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Kevin McKechnie is a family doctor in Nelson, B.C.

Nelson is the bucolic mountain town in the Southern Interior of B.C. where I’ve had the privilege of working as a rural family physician for more than a decade. My colleagues and I practise a vanishing style of medicine that allows us to look after patients of all ages, through all stages, in both the community and in hospital. The work is gratifying and richly rewarding, and I never thought I’d question my plans to live out my career here. Sadly, events of the past few weeks have left me wondering.

Until very recently, the pandemic largely spared our community. Owing to our remote location, and blind luck, case counts remained low. I had one patient who spent five weeks in ICU, but his case was an exception, and the scattered handful of local cases were generally mild and self-resolving. Our hospital was not overcapacity, our workloads not overly burdensome and a will to overcome the pandemic seemed to draw the community together. Then, a few weeks ago, everything changed.

Since the beginning of August, Nelson and its surrounding communities have seen an exponential upsurge in COVID-19 cases. Our ICU is overcapacity, our hospital is full, our emergency department is seeing record daily visits, and our testing site can’t keep up with daily demand. Worse still, modelling data suggest case numbers could continue to climb for the next four to five months. Almost all local patients requiring hospitalization for COVID-19 have been unvaccinated, and public-health data demonstrate that the continuing spread is perpetuated almost entirely through those who have chosen not to get vaccinated.

My work as a family doc in this town has consequently become much more challenging. Today, typical of most days this past month, I started early and finished late. In addition to countless other encounters, I attempted to get an unvaccinated 23-year-old woman with worsening COVID-19 to the ICU, but failed because all the ventilators are in use. I called a patient to tell her that her aneurysm surgery has been indefinitely postponed because the hospital has no more capacity. I started an ordinarily resilient and vivacious patient on antidepressants, because after 18 months of trying to remain optimistic about his future, he is sinking. I witnessed a member of our clinic staff being verbally abused by an irate and indignant patient, offended at our clinic’s mask policy. I was asked to write a “medical exemption” letter for a patient with no significant medical condition. I attempted to reassure a pregnant mother, terrified about delivering in our COVID-positive hospital. I cancelled a planned house call (for the second time) with a bed-bound stroke victim, who wanted to discuss Medical Assistance in Dying, because I got called back to hospital at the end of my clinic day.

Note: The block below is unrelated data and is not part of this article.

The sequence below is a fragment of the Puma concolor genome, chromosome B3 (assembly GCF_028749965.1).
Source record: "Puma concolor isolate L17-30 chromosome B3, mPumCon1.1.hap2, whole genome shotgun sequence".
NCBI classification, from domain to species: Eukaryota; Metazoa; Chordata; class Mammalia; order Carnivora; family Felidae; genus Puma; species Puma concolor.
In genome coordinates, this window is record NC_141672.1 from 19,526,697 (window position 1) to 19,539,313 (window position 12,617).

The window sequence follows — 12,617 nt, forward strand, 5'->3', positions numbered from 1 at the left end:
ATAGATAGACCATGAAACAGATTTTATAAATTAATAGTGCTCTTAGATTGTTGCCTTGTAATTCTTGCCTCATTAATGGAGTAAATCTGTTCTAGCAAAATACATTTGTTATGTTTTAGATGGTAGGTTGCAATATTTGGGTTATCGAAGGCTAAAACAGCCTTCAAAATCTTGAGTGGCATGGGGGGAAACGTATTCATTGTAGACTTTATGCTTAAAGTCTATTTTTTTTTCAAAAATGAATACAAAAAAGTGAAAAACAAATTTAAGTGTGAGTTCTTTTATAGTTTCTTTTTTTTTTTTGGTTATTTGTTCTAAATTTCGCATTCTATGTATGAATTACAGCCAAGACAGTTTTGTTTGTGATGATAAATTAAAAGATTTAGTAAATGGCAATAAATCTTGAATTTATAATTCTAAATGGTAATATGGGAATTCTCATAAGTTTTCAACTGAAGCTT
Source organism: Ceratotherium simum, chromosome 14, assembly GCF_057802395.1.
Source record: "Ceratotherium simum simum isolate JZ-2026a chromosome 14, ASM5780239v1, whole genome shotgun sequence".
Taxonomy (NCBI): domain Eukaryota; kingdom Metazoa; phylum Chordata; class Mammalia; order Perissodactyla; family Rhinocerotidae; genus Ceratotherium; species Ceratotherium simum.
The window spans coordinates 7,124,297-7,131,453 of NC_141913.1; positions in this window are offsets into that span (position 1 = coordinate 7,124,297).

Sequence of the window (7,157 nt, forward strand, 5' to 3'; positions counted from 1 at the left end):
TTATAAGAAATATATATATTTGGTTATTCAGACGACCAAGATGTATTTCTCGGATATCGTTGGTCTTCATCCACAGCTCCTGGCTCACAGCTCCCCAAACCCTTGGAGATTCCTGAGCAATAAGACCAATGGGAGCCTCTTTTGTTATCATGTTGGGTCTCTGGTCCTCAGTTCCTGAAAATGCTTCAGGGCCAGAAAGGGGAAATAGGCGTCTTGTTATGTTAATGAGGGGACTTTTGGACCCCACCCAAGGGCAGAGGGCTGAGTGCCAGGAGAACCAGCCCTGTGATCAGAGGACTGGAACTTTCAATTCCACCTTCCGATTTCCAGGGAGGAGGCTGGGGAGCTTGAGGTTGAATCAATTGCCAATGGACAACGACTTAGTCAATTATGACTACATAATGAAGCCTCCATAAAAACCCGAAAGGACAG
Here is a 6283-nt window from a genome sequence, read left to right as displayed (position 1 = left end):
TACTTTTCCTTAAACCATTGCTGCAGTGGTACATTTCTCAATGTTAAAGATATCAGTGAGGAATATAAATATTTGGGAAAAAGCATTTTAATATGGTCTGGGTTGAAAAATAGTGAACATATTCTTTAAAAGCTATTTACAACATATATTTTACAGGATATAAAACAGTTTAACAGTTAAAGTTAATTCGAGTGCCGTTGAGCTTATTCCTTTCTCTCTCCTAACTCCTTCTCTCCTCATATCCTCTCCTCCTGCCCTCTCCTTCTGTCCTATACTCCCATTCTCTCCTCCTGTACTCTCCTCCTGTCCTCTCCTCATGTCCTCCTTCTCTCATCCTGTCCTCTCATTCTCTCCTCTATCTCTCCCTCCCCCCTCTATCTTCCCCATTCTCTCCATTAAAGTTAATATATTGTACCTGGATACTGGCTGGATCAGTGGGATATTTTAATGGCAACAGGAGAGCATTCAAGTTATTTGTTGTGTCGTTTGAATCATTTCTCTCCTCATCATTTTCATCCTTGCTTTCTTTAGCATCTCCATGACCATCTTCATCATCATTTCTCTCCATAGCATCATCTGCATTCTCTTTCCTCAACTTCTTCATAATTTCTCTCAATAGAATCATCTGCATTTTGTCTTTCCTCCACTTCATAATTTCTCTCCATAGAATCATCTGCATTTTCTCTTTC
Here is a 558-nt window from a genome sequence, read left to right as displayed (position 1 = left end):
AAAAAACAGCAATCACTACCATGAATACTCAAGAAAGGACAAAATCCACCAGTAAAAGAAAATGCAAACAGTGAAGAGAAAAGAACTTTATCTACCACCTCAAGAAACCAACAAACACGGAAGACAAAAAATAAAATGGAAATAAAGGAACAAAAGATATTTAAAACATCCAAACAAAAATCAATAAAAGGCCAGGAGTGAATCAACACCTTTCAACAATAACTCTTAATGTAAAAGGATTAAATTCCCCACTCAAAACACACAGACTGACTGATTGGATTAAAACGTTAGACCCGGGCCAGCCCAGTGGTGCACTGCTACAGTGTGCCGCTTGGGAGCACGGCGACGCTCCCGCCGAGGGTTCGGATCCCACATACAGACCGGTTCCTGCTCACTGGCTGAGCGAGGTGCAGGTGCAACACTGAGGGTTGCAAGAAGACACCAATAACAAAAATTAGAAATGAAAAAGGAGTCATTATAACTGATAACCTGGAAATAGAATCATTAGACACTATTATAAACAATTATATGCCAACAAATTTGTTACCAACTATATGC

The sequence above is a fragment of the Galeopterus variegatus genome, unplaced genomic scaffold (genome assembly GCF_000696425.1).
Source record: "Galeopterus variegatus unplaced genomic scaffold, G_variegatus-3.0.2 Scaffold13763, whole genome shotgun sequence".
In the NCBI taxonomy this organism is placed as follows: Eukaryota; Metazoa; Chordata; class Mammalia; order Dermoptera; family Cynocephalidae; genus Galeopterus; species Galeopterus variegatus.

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I care deeply about this town and the people in it. I am committed to providing my patients the highest-quality medicine I know how to deliver. I’m careful not to let bias or differences of opinion affect the care I provide. I am prepared to work as tirelessly as necessary to help get this pandemic under control and restore our town to a semblance of its previous idyllic self.

Unfortunately, I’m finding it increasingly difficult to maintain my motivation. My non-judgmental approach is beginning to wane. I’m becoming exhausted and profoundly demoralized. The personal and professional toll on me, my colleagues and all those working in the health-care sector of our community is enormous.

We have, in vaccines, a tool to put an end to all of this. The data are irrefutable. Should a sufficient number of the unvaccinated get inoculated, we could get our surging local outbreak under control in a matter of weeks. Unfortunately, our town continues to have one of the lowest vaccination rates in the province, and opposition to a vaccine passport program is vocal and strident.

I implore the unvaccinated citizens of our community, and similar communities elsewhere, to step up and do the right thing. Denying the reality of what my colleagues and I are seeing daily is untruthful, demoralizing and harmful. Please prioritize the health of the people around you. Please put aside specious arguments about the erosion of civil liberties or the sanctity of personal health information until we’re at last free of this devastating crisis. We are not being asked to go to war. We are simply being asked to acknowledge real-life evidence, trust in proven science and take a shot in the arm.

Meanwhile, I’ll continue to plug away in our hospital and in my clinic, and do what small things I can to help those affected by this pandemic. I’ll remain hopeful that our town will get itself back on track, and that tolerance, respect and compassion will become the defining characteristics of our community, once again. I love my town, and I’d really like to stick around.

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